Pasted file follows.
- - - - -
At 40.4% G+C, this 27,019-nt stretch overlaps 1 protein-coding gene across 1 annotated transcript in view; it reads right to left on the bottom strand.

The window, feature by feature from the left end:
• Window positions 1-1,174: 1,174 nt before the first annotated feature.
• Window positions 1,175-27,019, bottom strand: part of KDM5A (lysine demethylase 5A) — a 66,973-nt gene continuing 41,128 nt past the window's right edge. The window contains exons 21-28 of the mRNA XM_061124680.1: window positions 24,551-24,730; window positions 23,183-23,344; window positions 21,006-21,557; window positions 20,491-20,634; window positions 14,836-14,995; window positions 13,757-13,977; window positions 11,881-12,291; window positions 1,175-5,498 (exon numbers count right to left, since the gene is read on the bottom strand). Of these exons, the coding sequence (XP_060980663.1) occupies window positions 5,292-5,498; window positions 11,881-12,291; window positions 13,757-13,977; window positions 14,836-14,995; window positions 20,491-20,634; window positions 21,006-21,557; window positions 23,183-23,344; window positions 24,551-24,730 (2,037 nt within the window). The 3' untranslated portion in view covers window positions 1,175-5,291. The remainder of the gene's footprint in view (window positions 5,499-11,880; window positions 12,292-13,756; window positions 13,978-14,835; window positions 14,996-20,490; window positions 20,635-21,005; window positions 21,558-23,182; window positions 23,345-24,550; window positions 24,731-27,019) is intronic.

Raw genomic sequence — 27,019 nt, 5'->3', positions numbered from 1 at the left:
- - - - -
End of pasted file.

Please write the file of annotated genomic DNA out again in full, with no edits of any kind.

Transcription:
At 40.4% G+C, this 27,019-nt stretch overlaps 1 protein-coding gene across 1 annotated transcript in view; it reads right to left on the bottom strand.

The window, feature by feature from the left end:
• Window positions 1-1,174: 1,174 nt before the first annotated feature.
• Window positions 1,175-27,019, bottom strand: part of KDM5A (lysine demethylase 5A) — a 66,973-nt gene continuing 41,128 nt past the window's right edge. The window contains exons 21-28 of the mRNA XM_061124680.1: window positions 24,551-24,730; window positions 23,183-23,344; window positions 21,006-21,557; window positions 20,491-20,634; window positions 14,836-14,995; window positions 13,757-13,977; window positions 11,881-12,291; window positions 1,175-5,498 (exon numbers count right to left, since the gene is read on the bottom strand). Of these exons, the coding sequence (XP_060980663.1) occupies window positions 5,292-5,498; window positions 11,881-12,291; window positions 13,757-13,977; window positions 14,836-14,995; window positions 20,491-20,634; window positions 21,006-21,557; window positions 23,183-23,344; window positions 24,551-24,730 (2,037 nt within the window). The 3' untranslated portion in view covers window positions 1,175-5,291. The remainder of the gene's footprint in view (window positions 5,499-11,880; window positions 12,292-13,756; window positions 13,978-14,835; window positions 14,996-20,490; window positions 20,635-21,005; window positions 21,558-23,182; window positions 23,345-24,550; window positions 24,731-27,019) is intronic.

Raw genomic sequence — 27,019 nt, 5'->3', positions numbered from 1 at the left: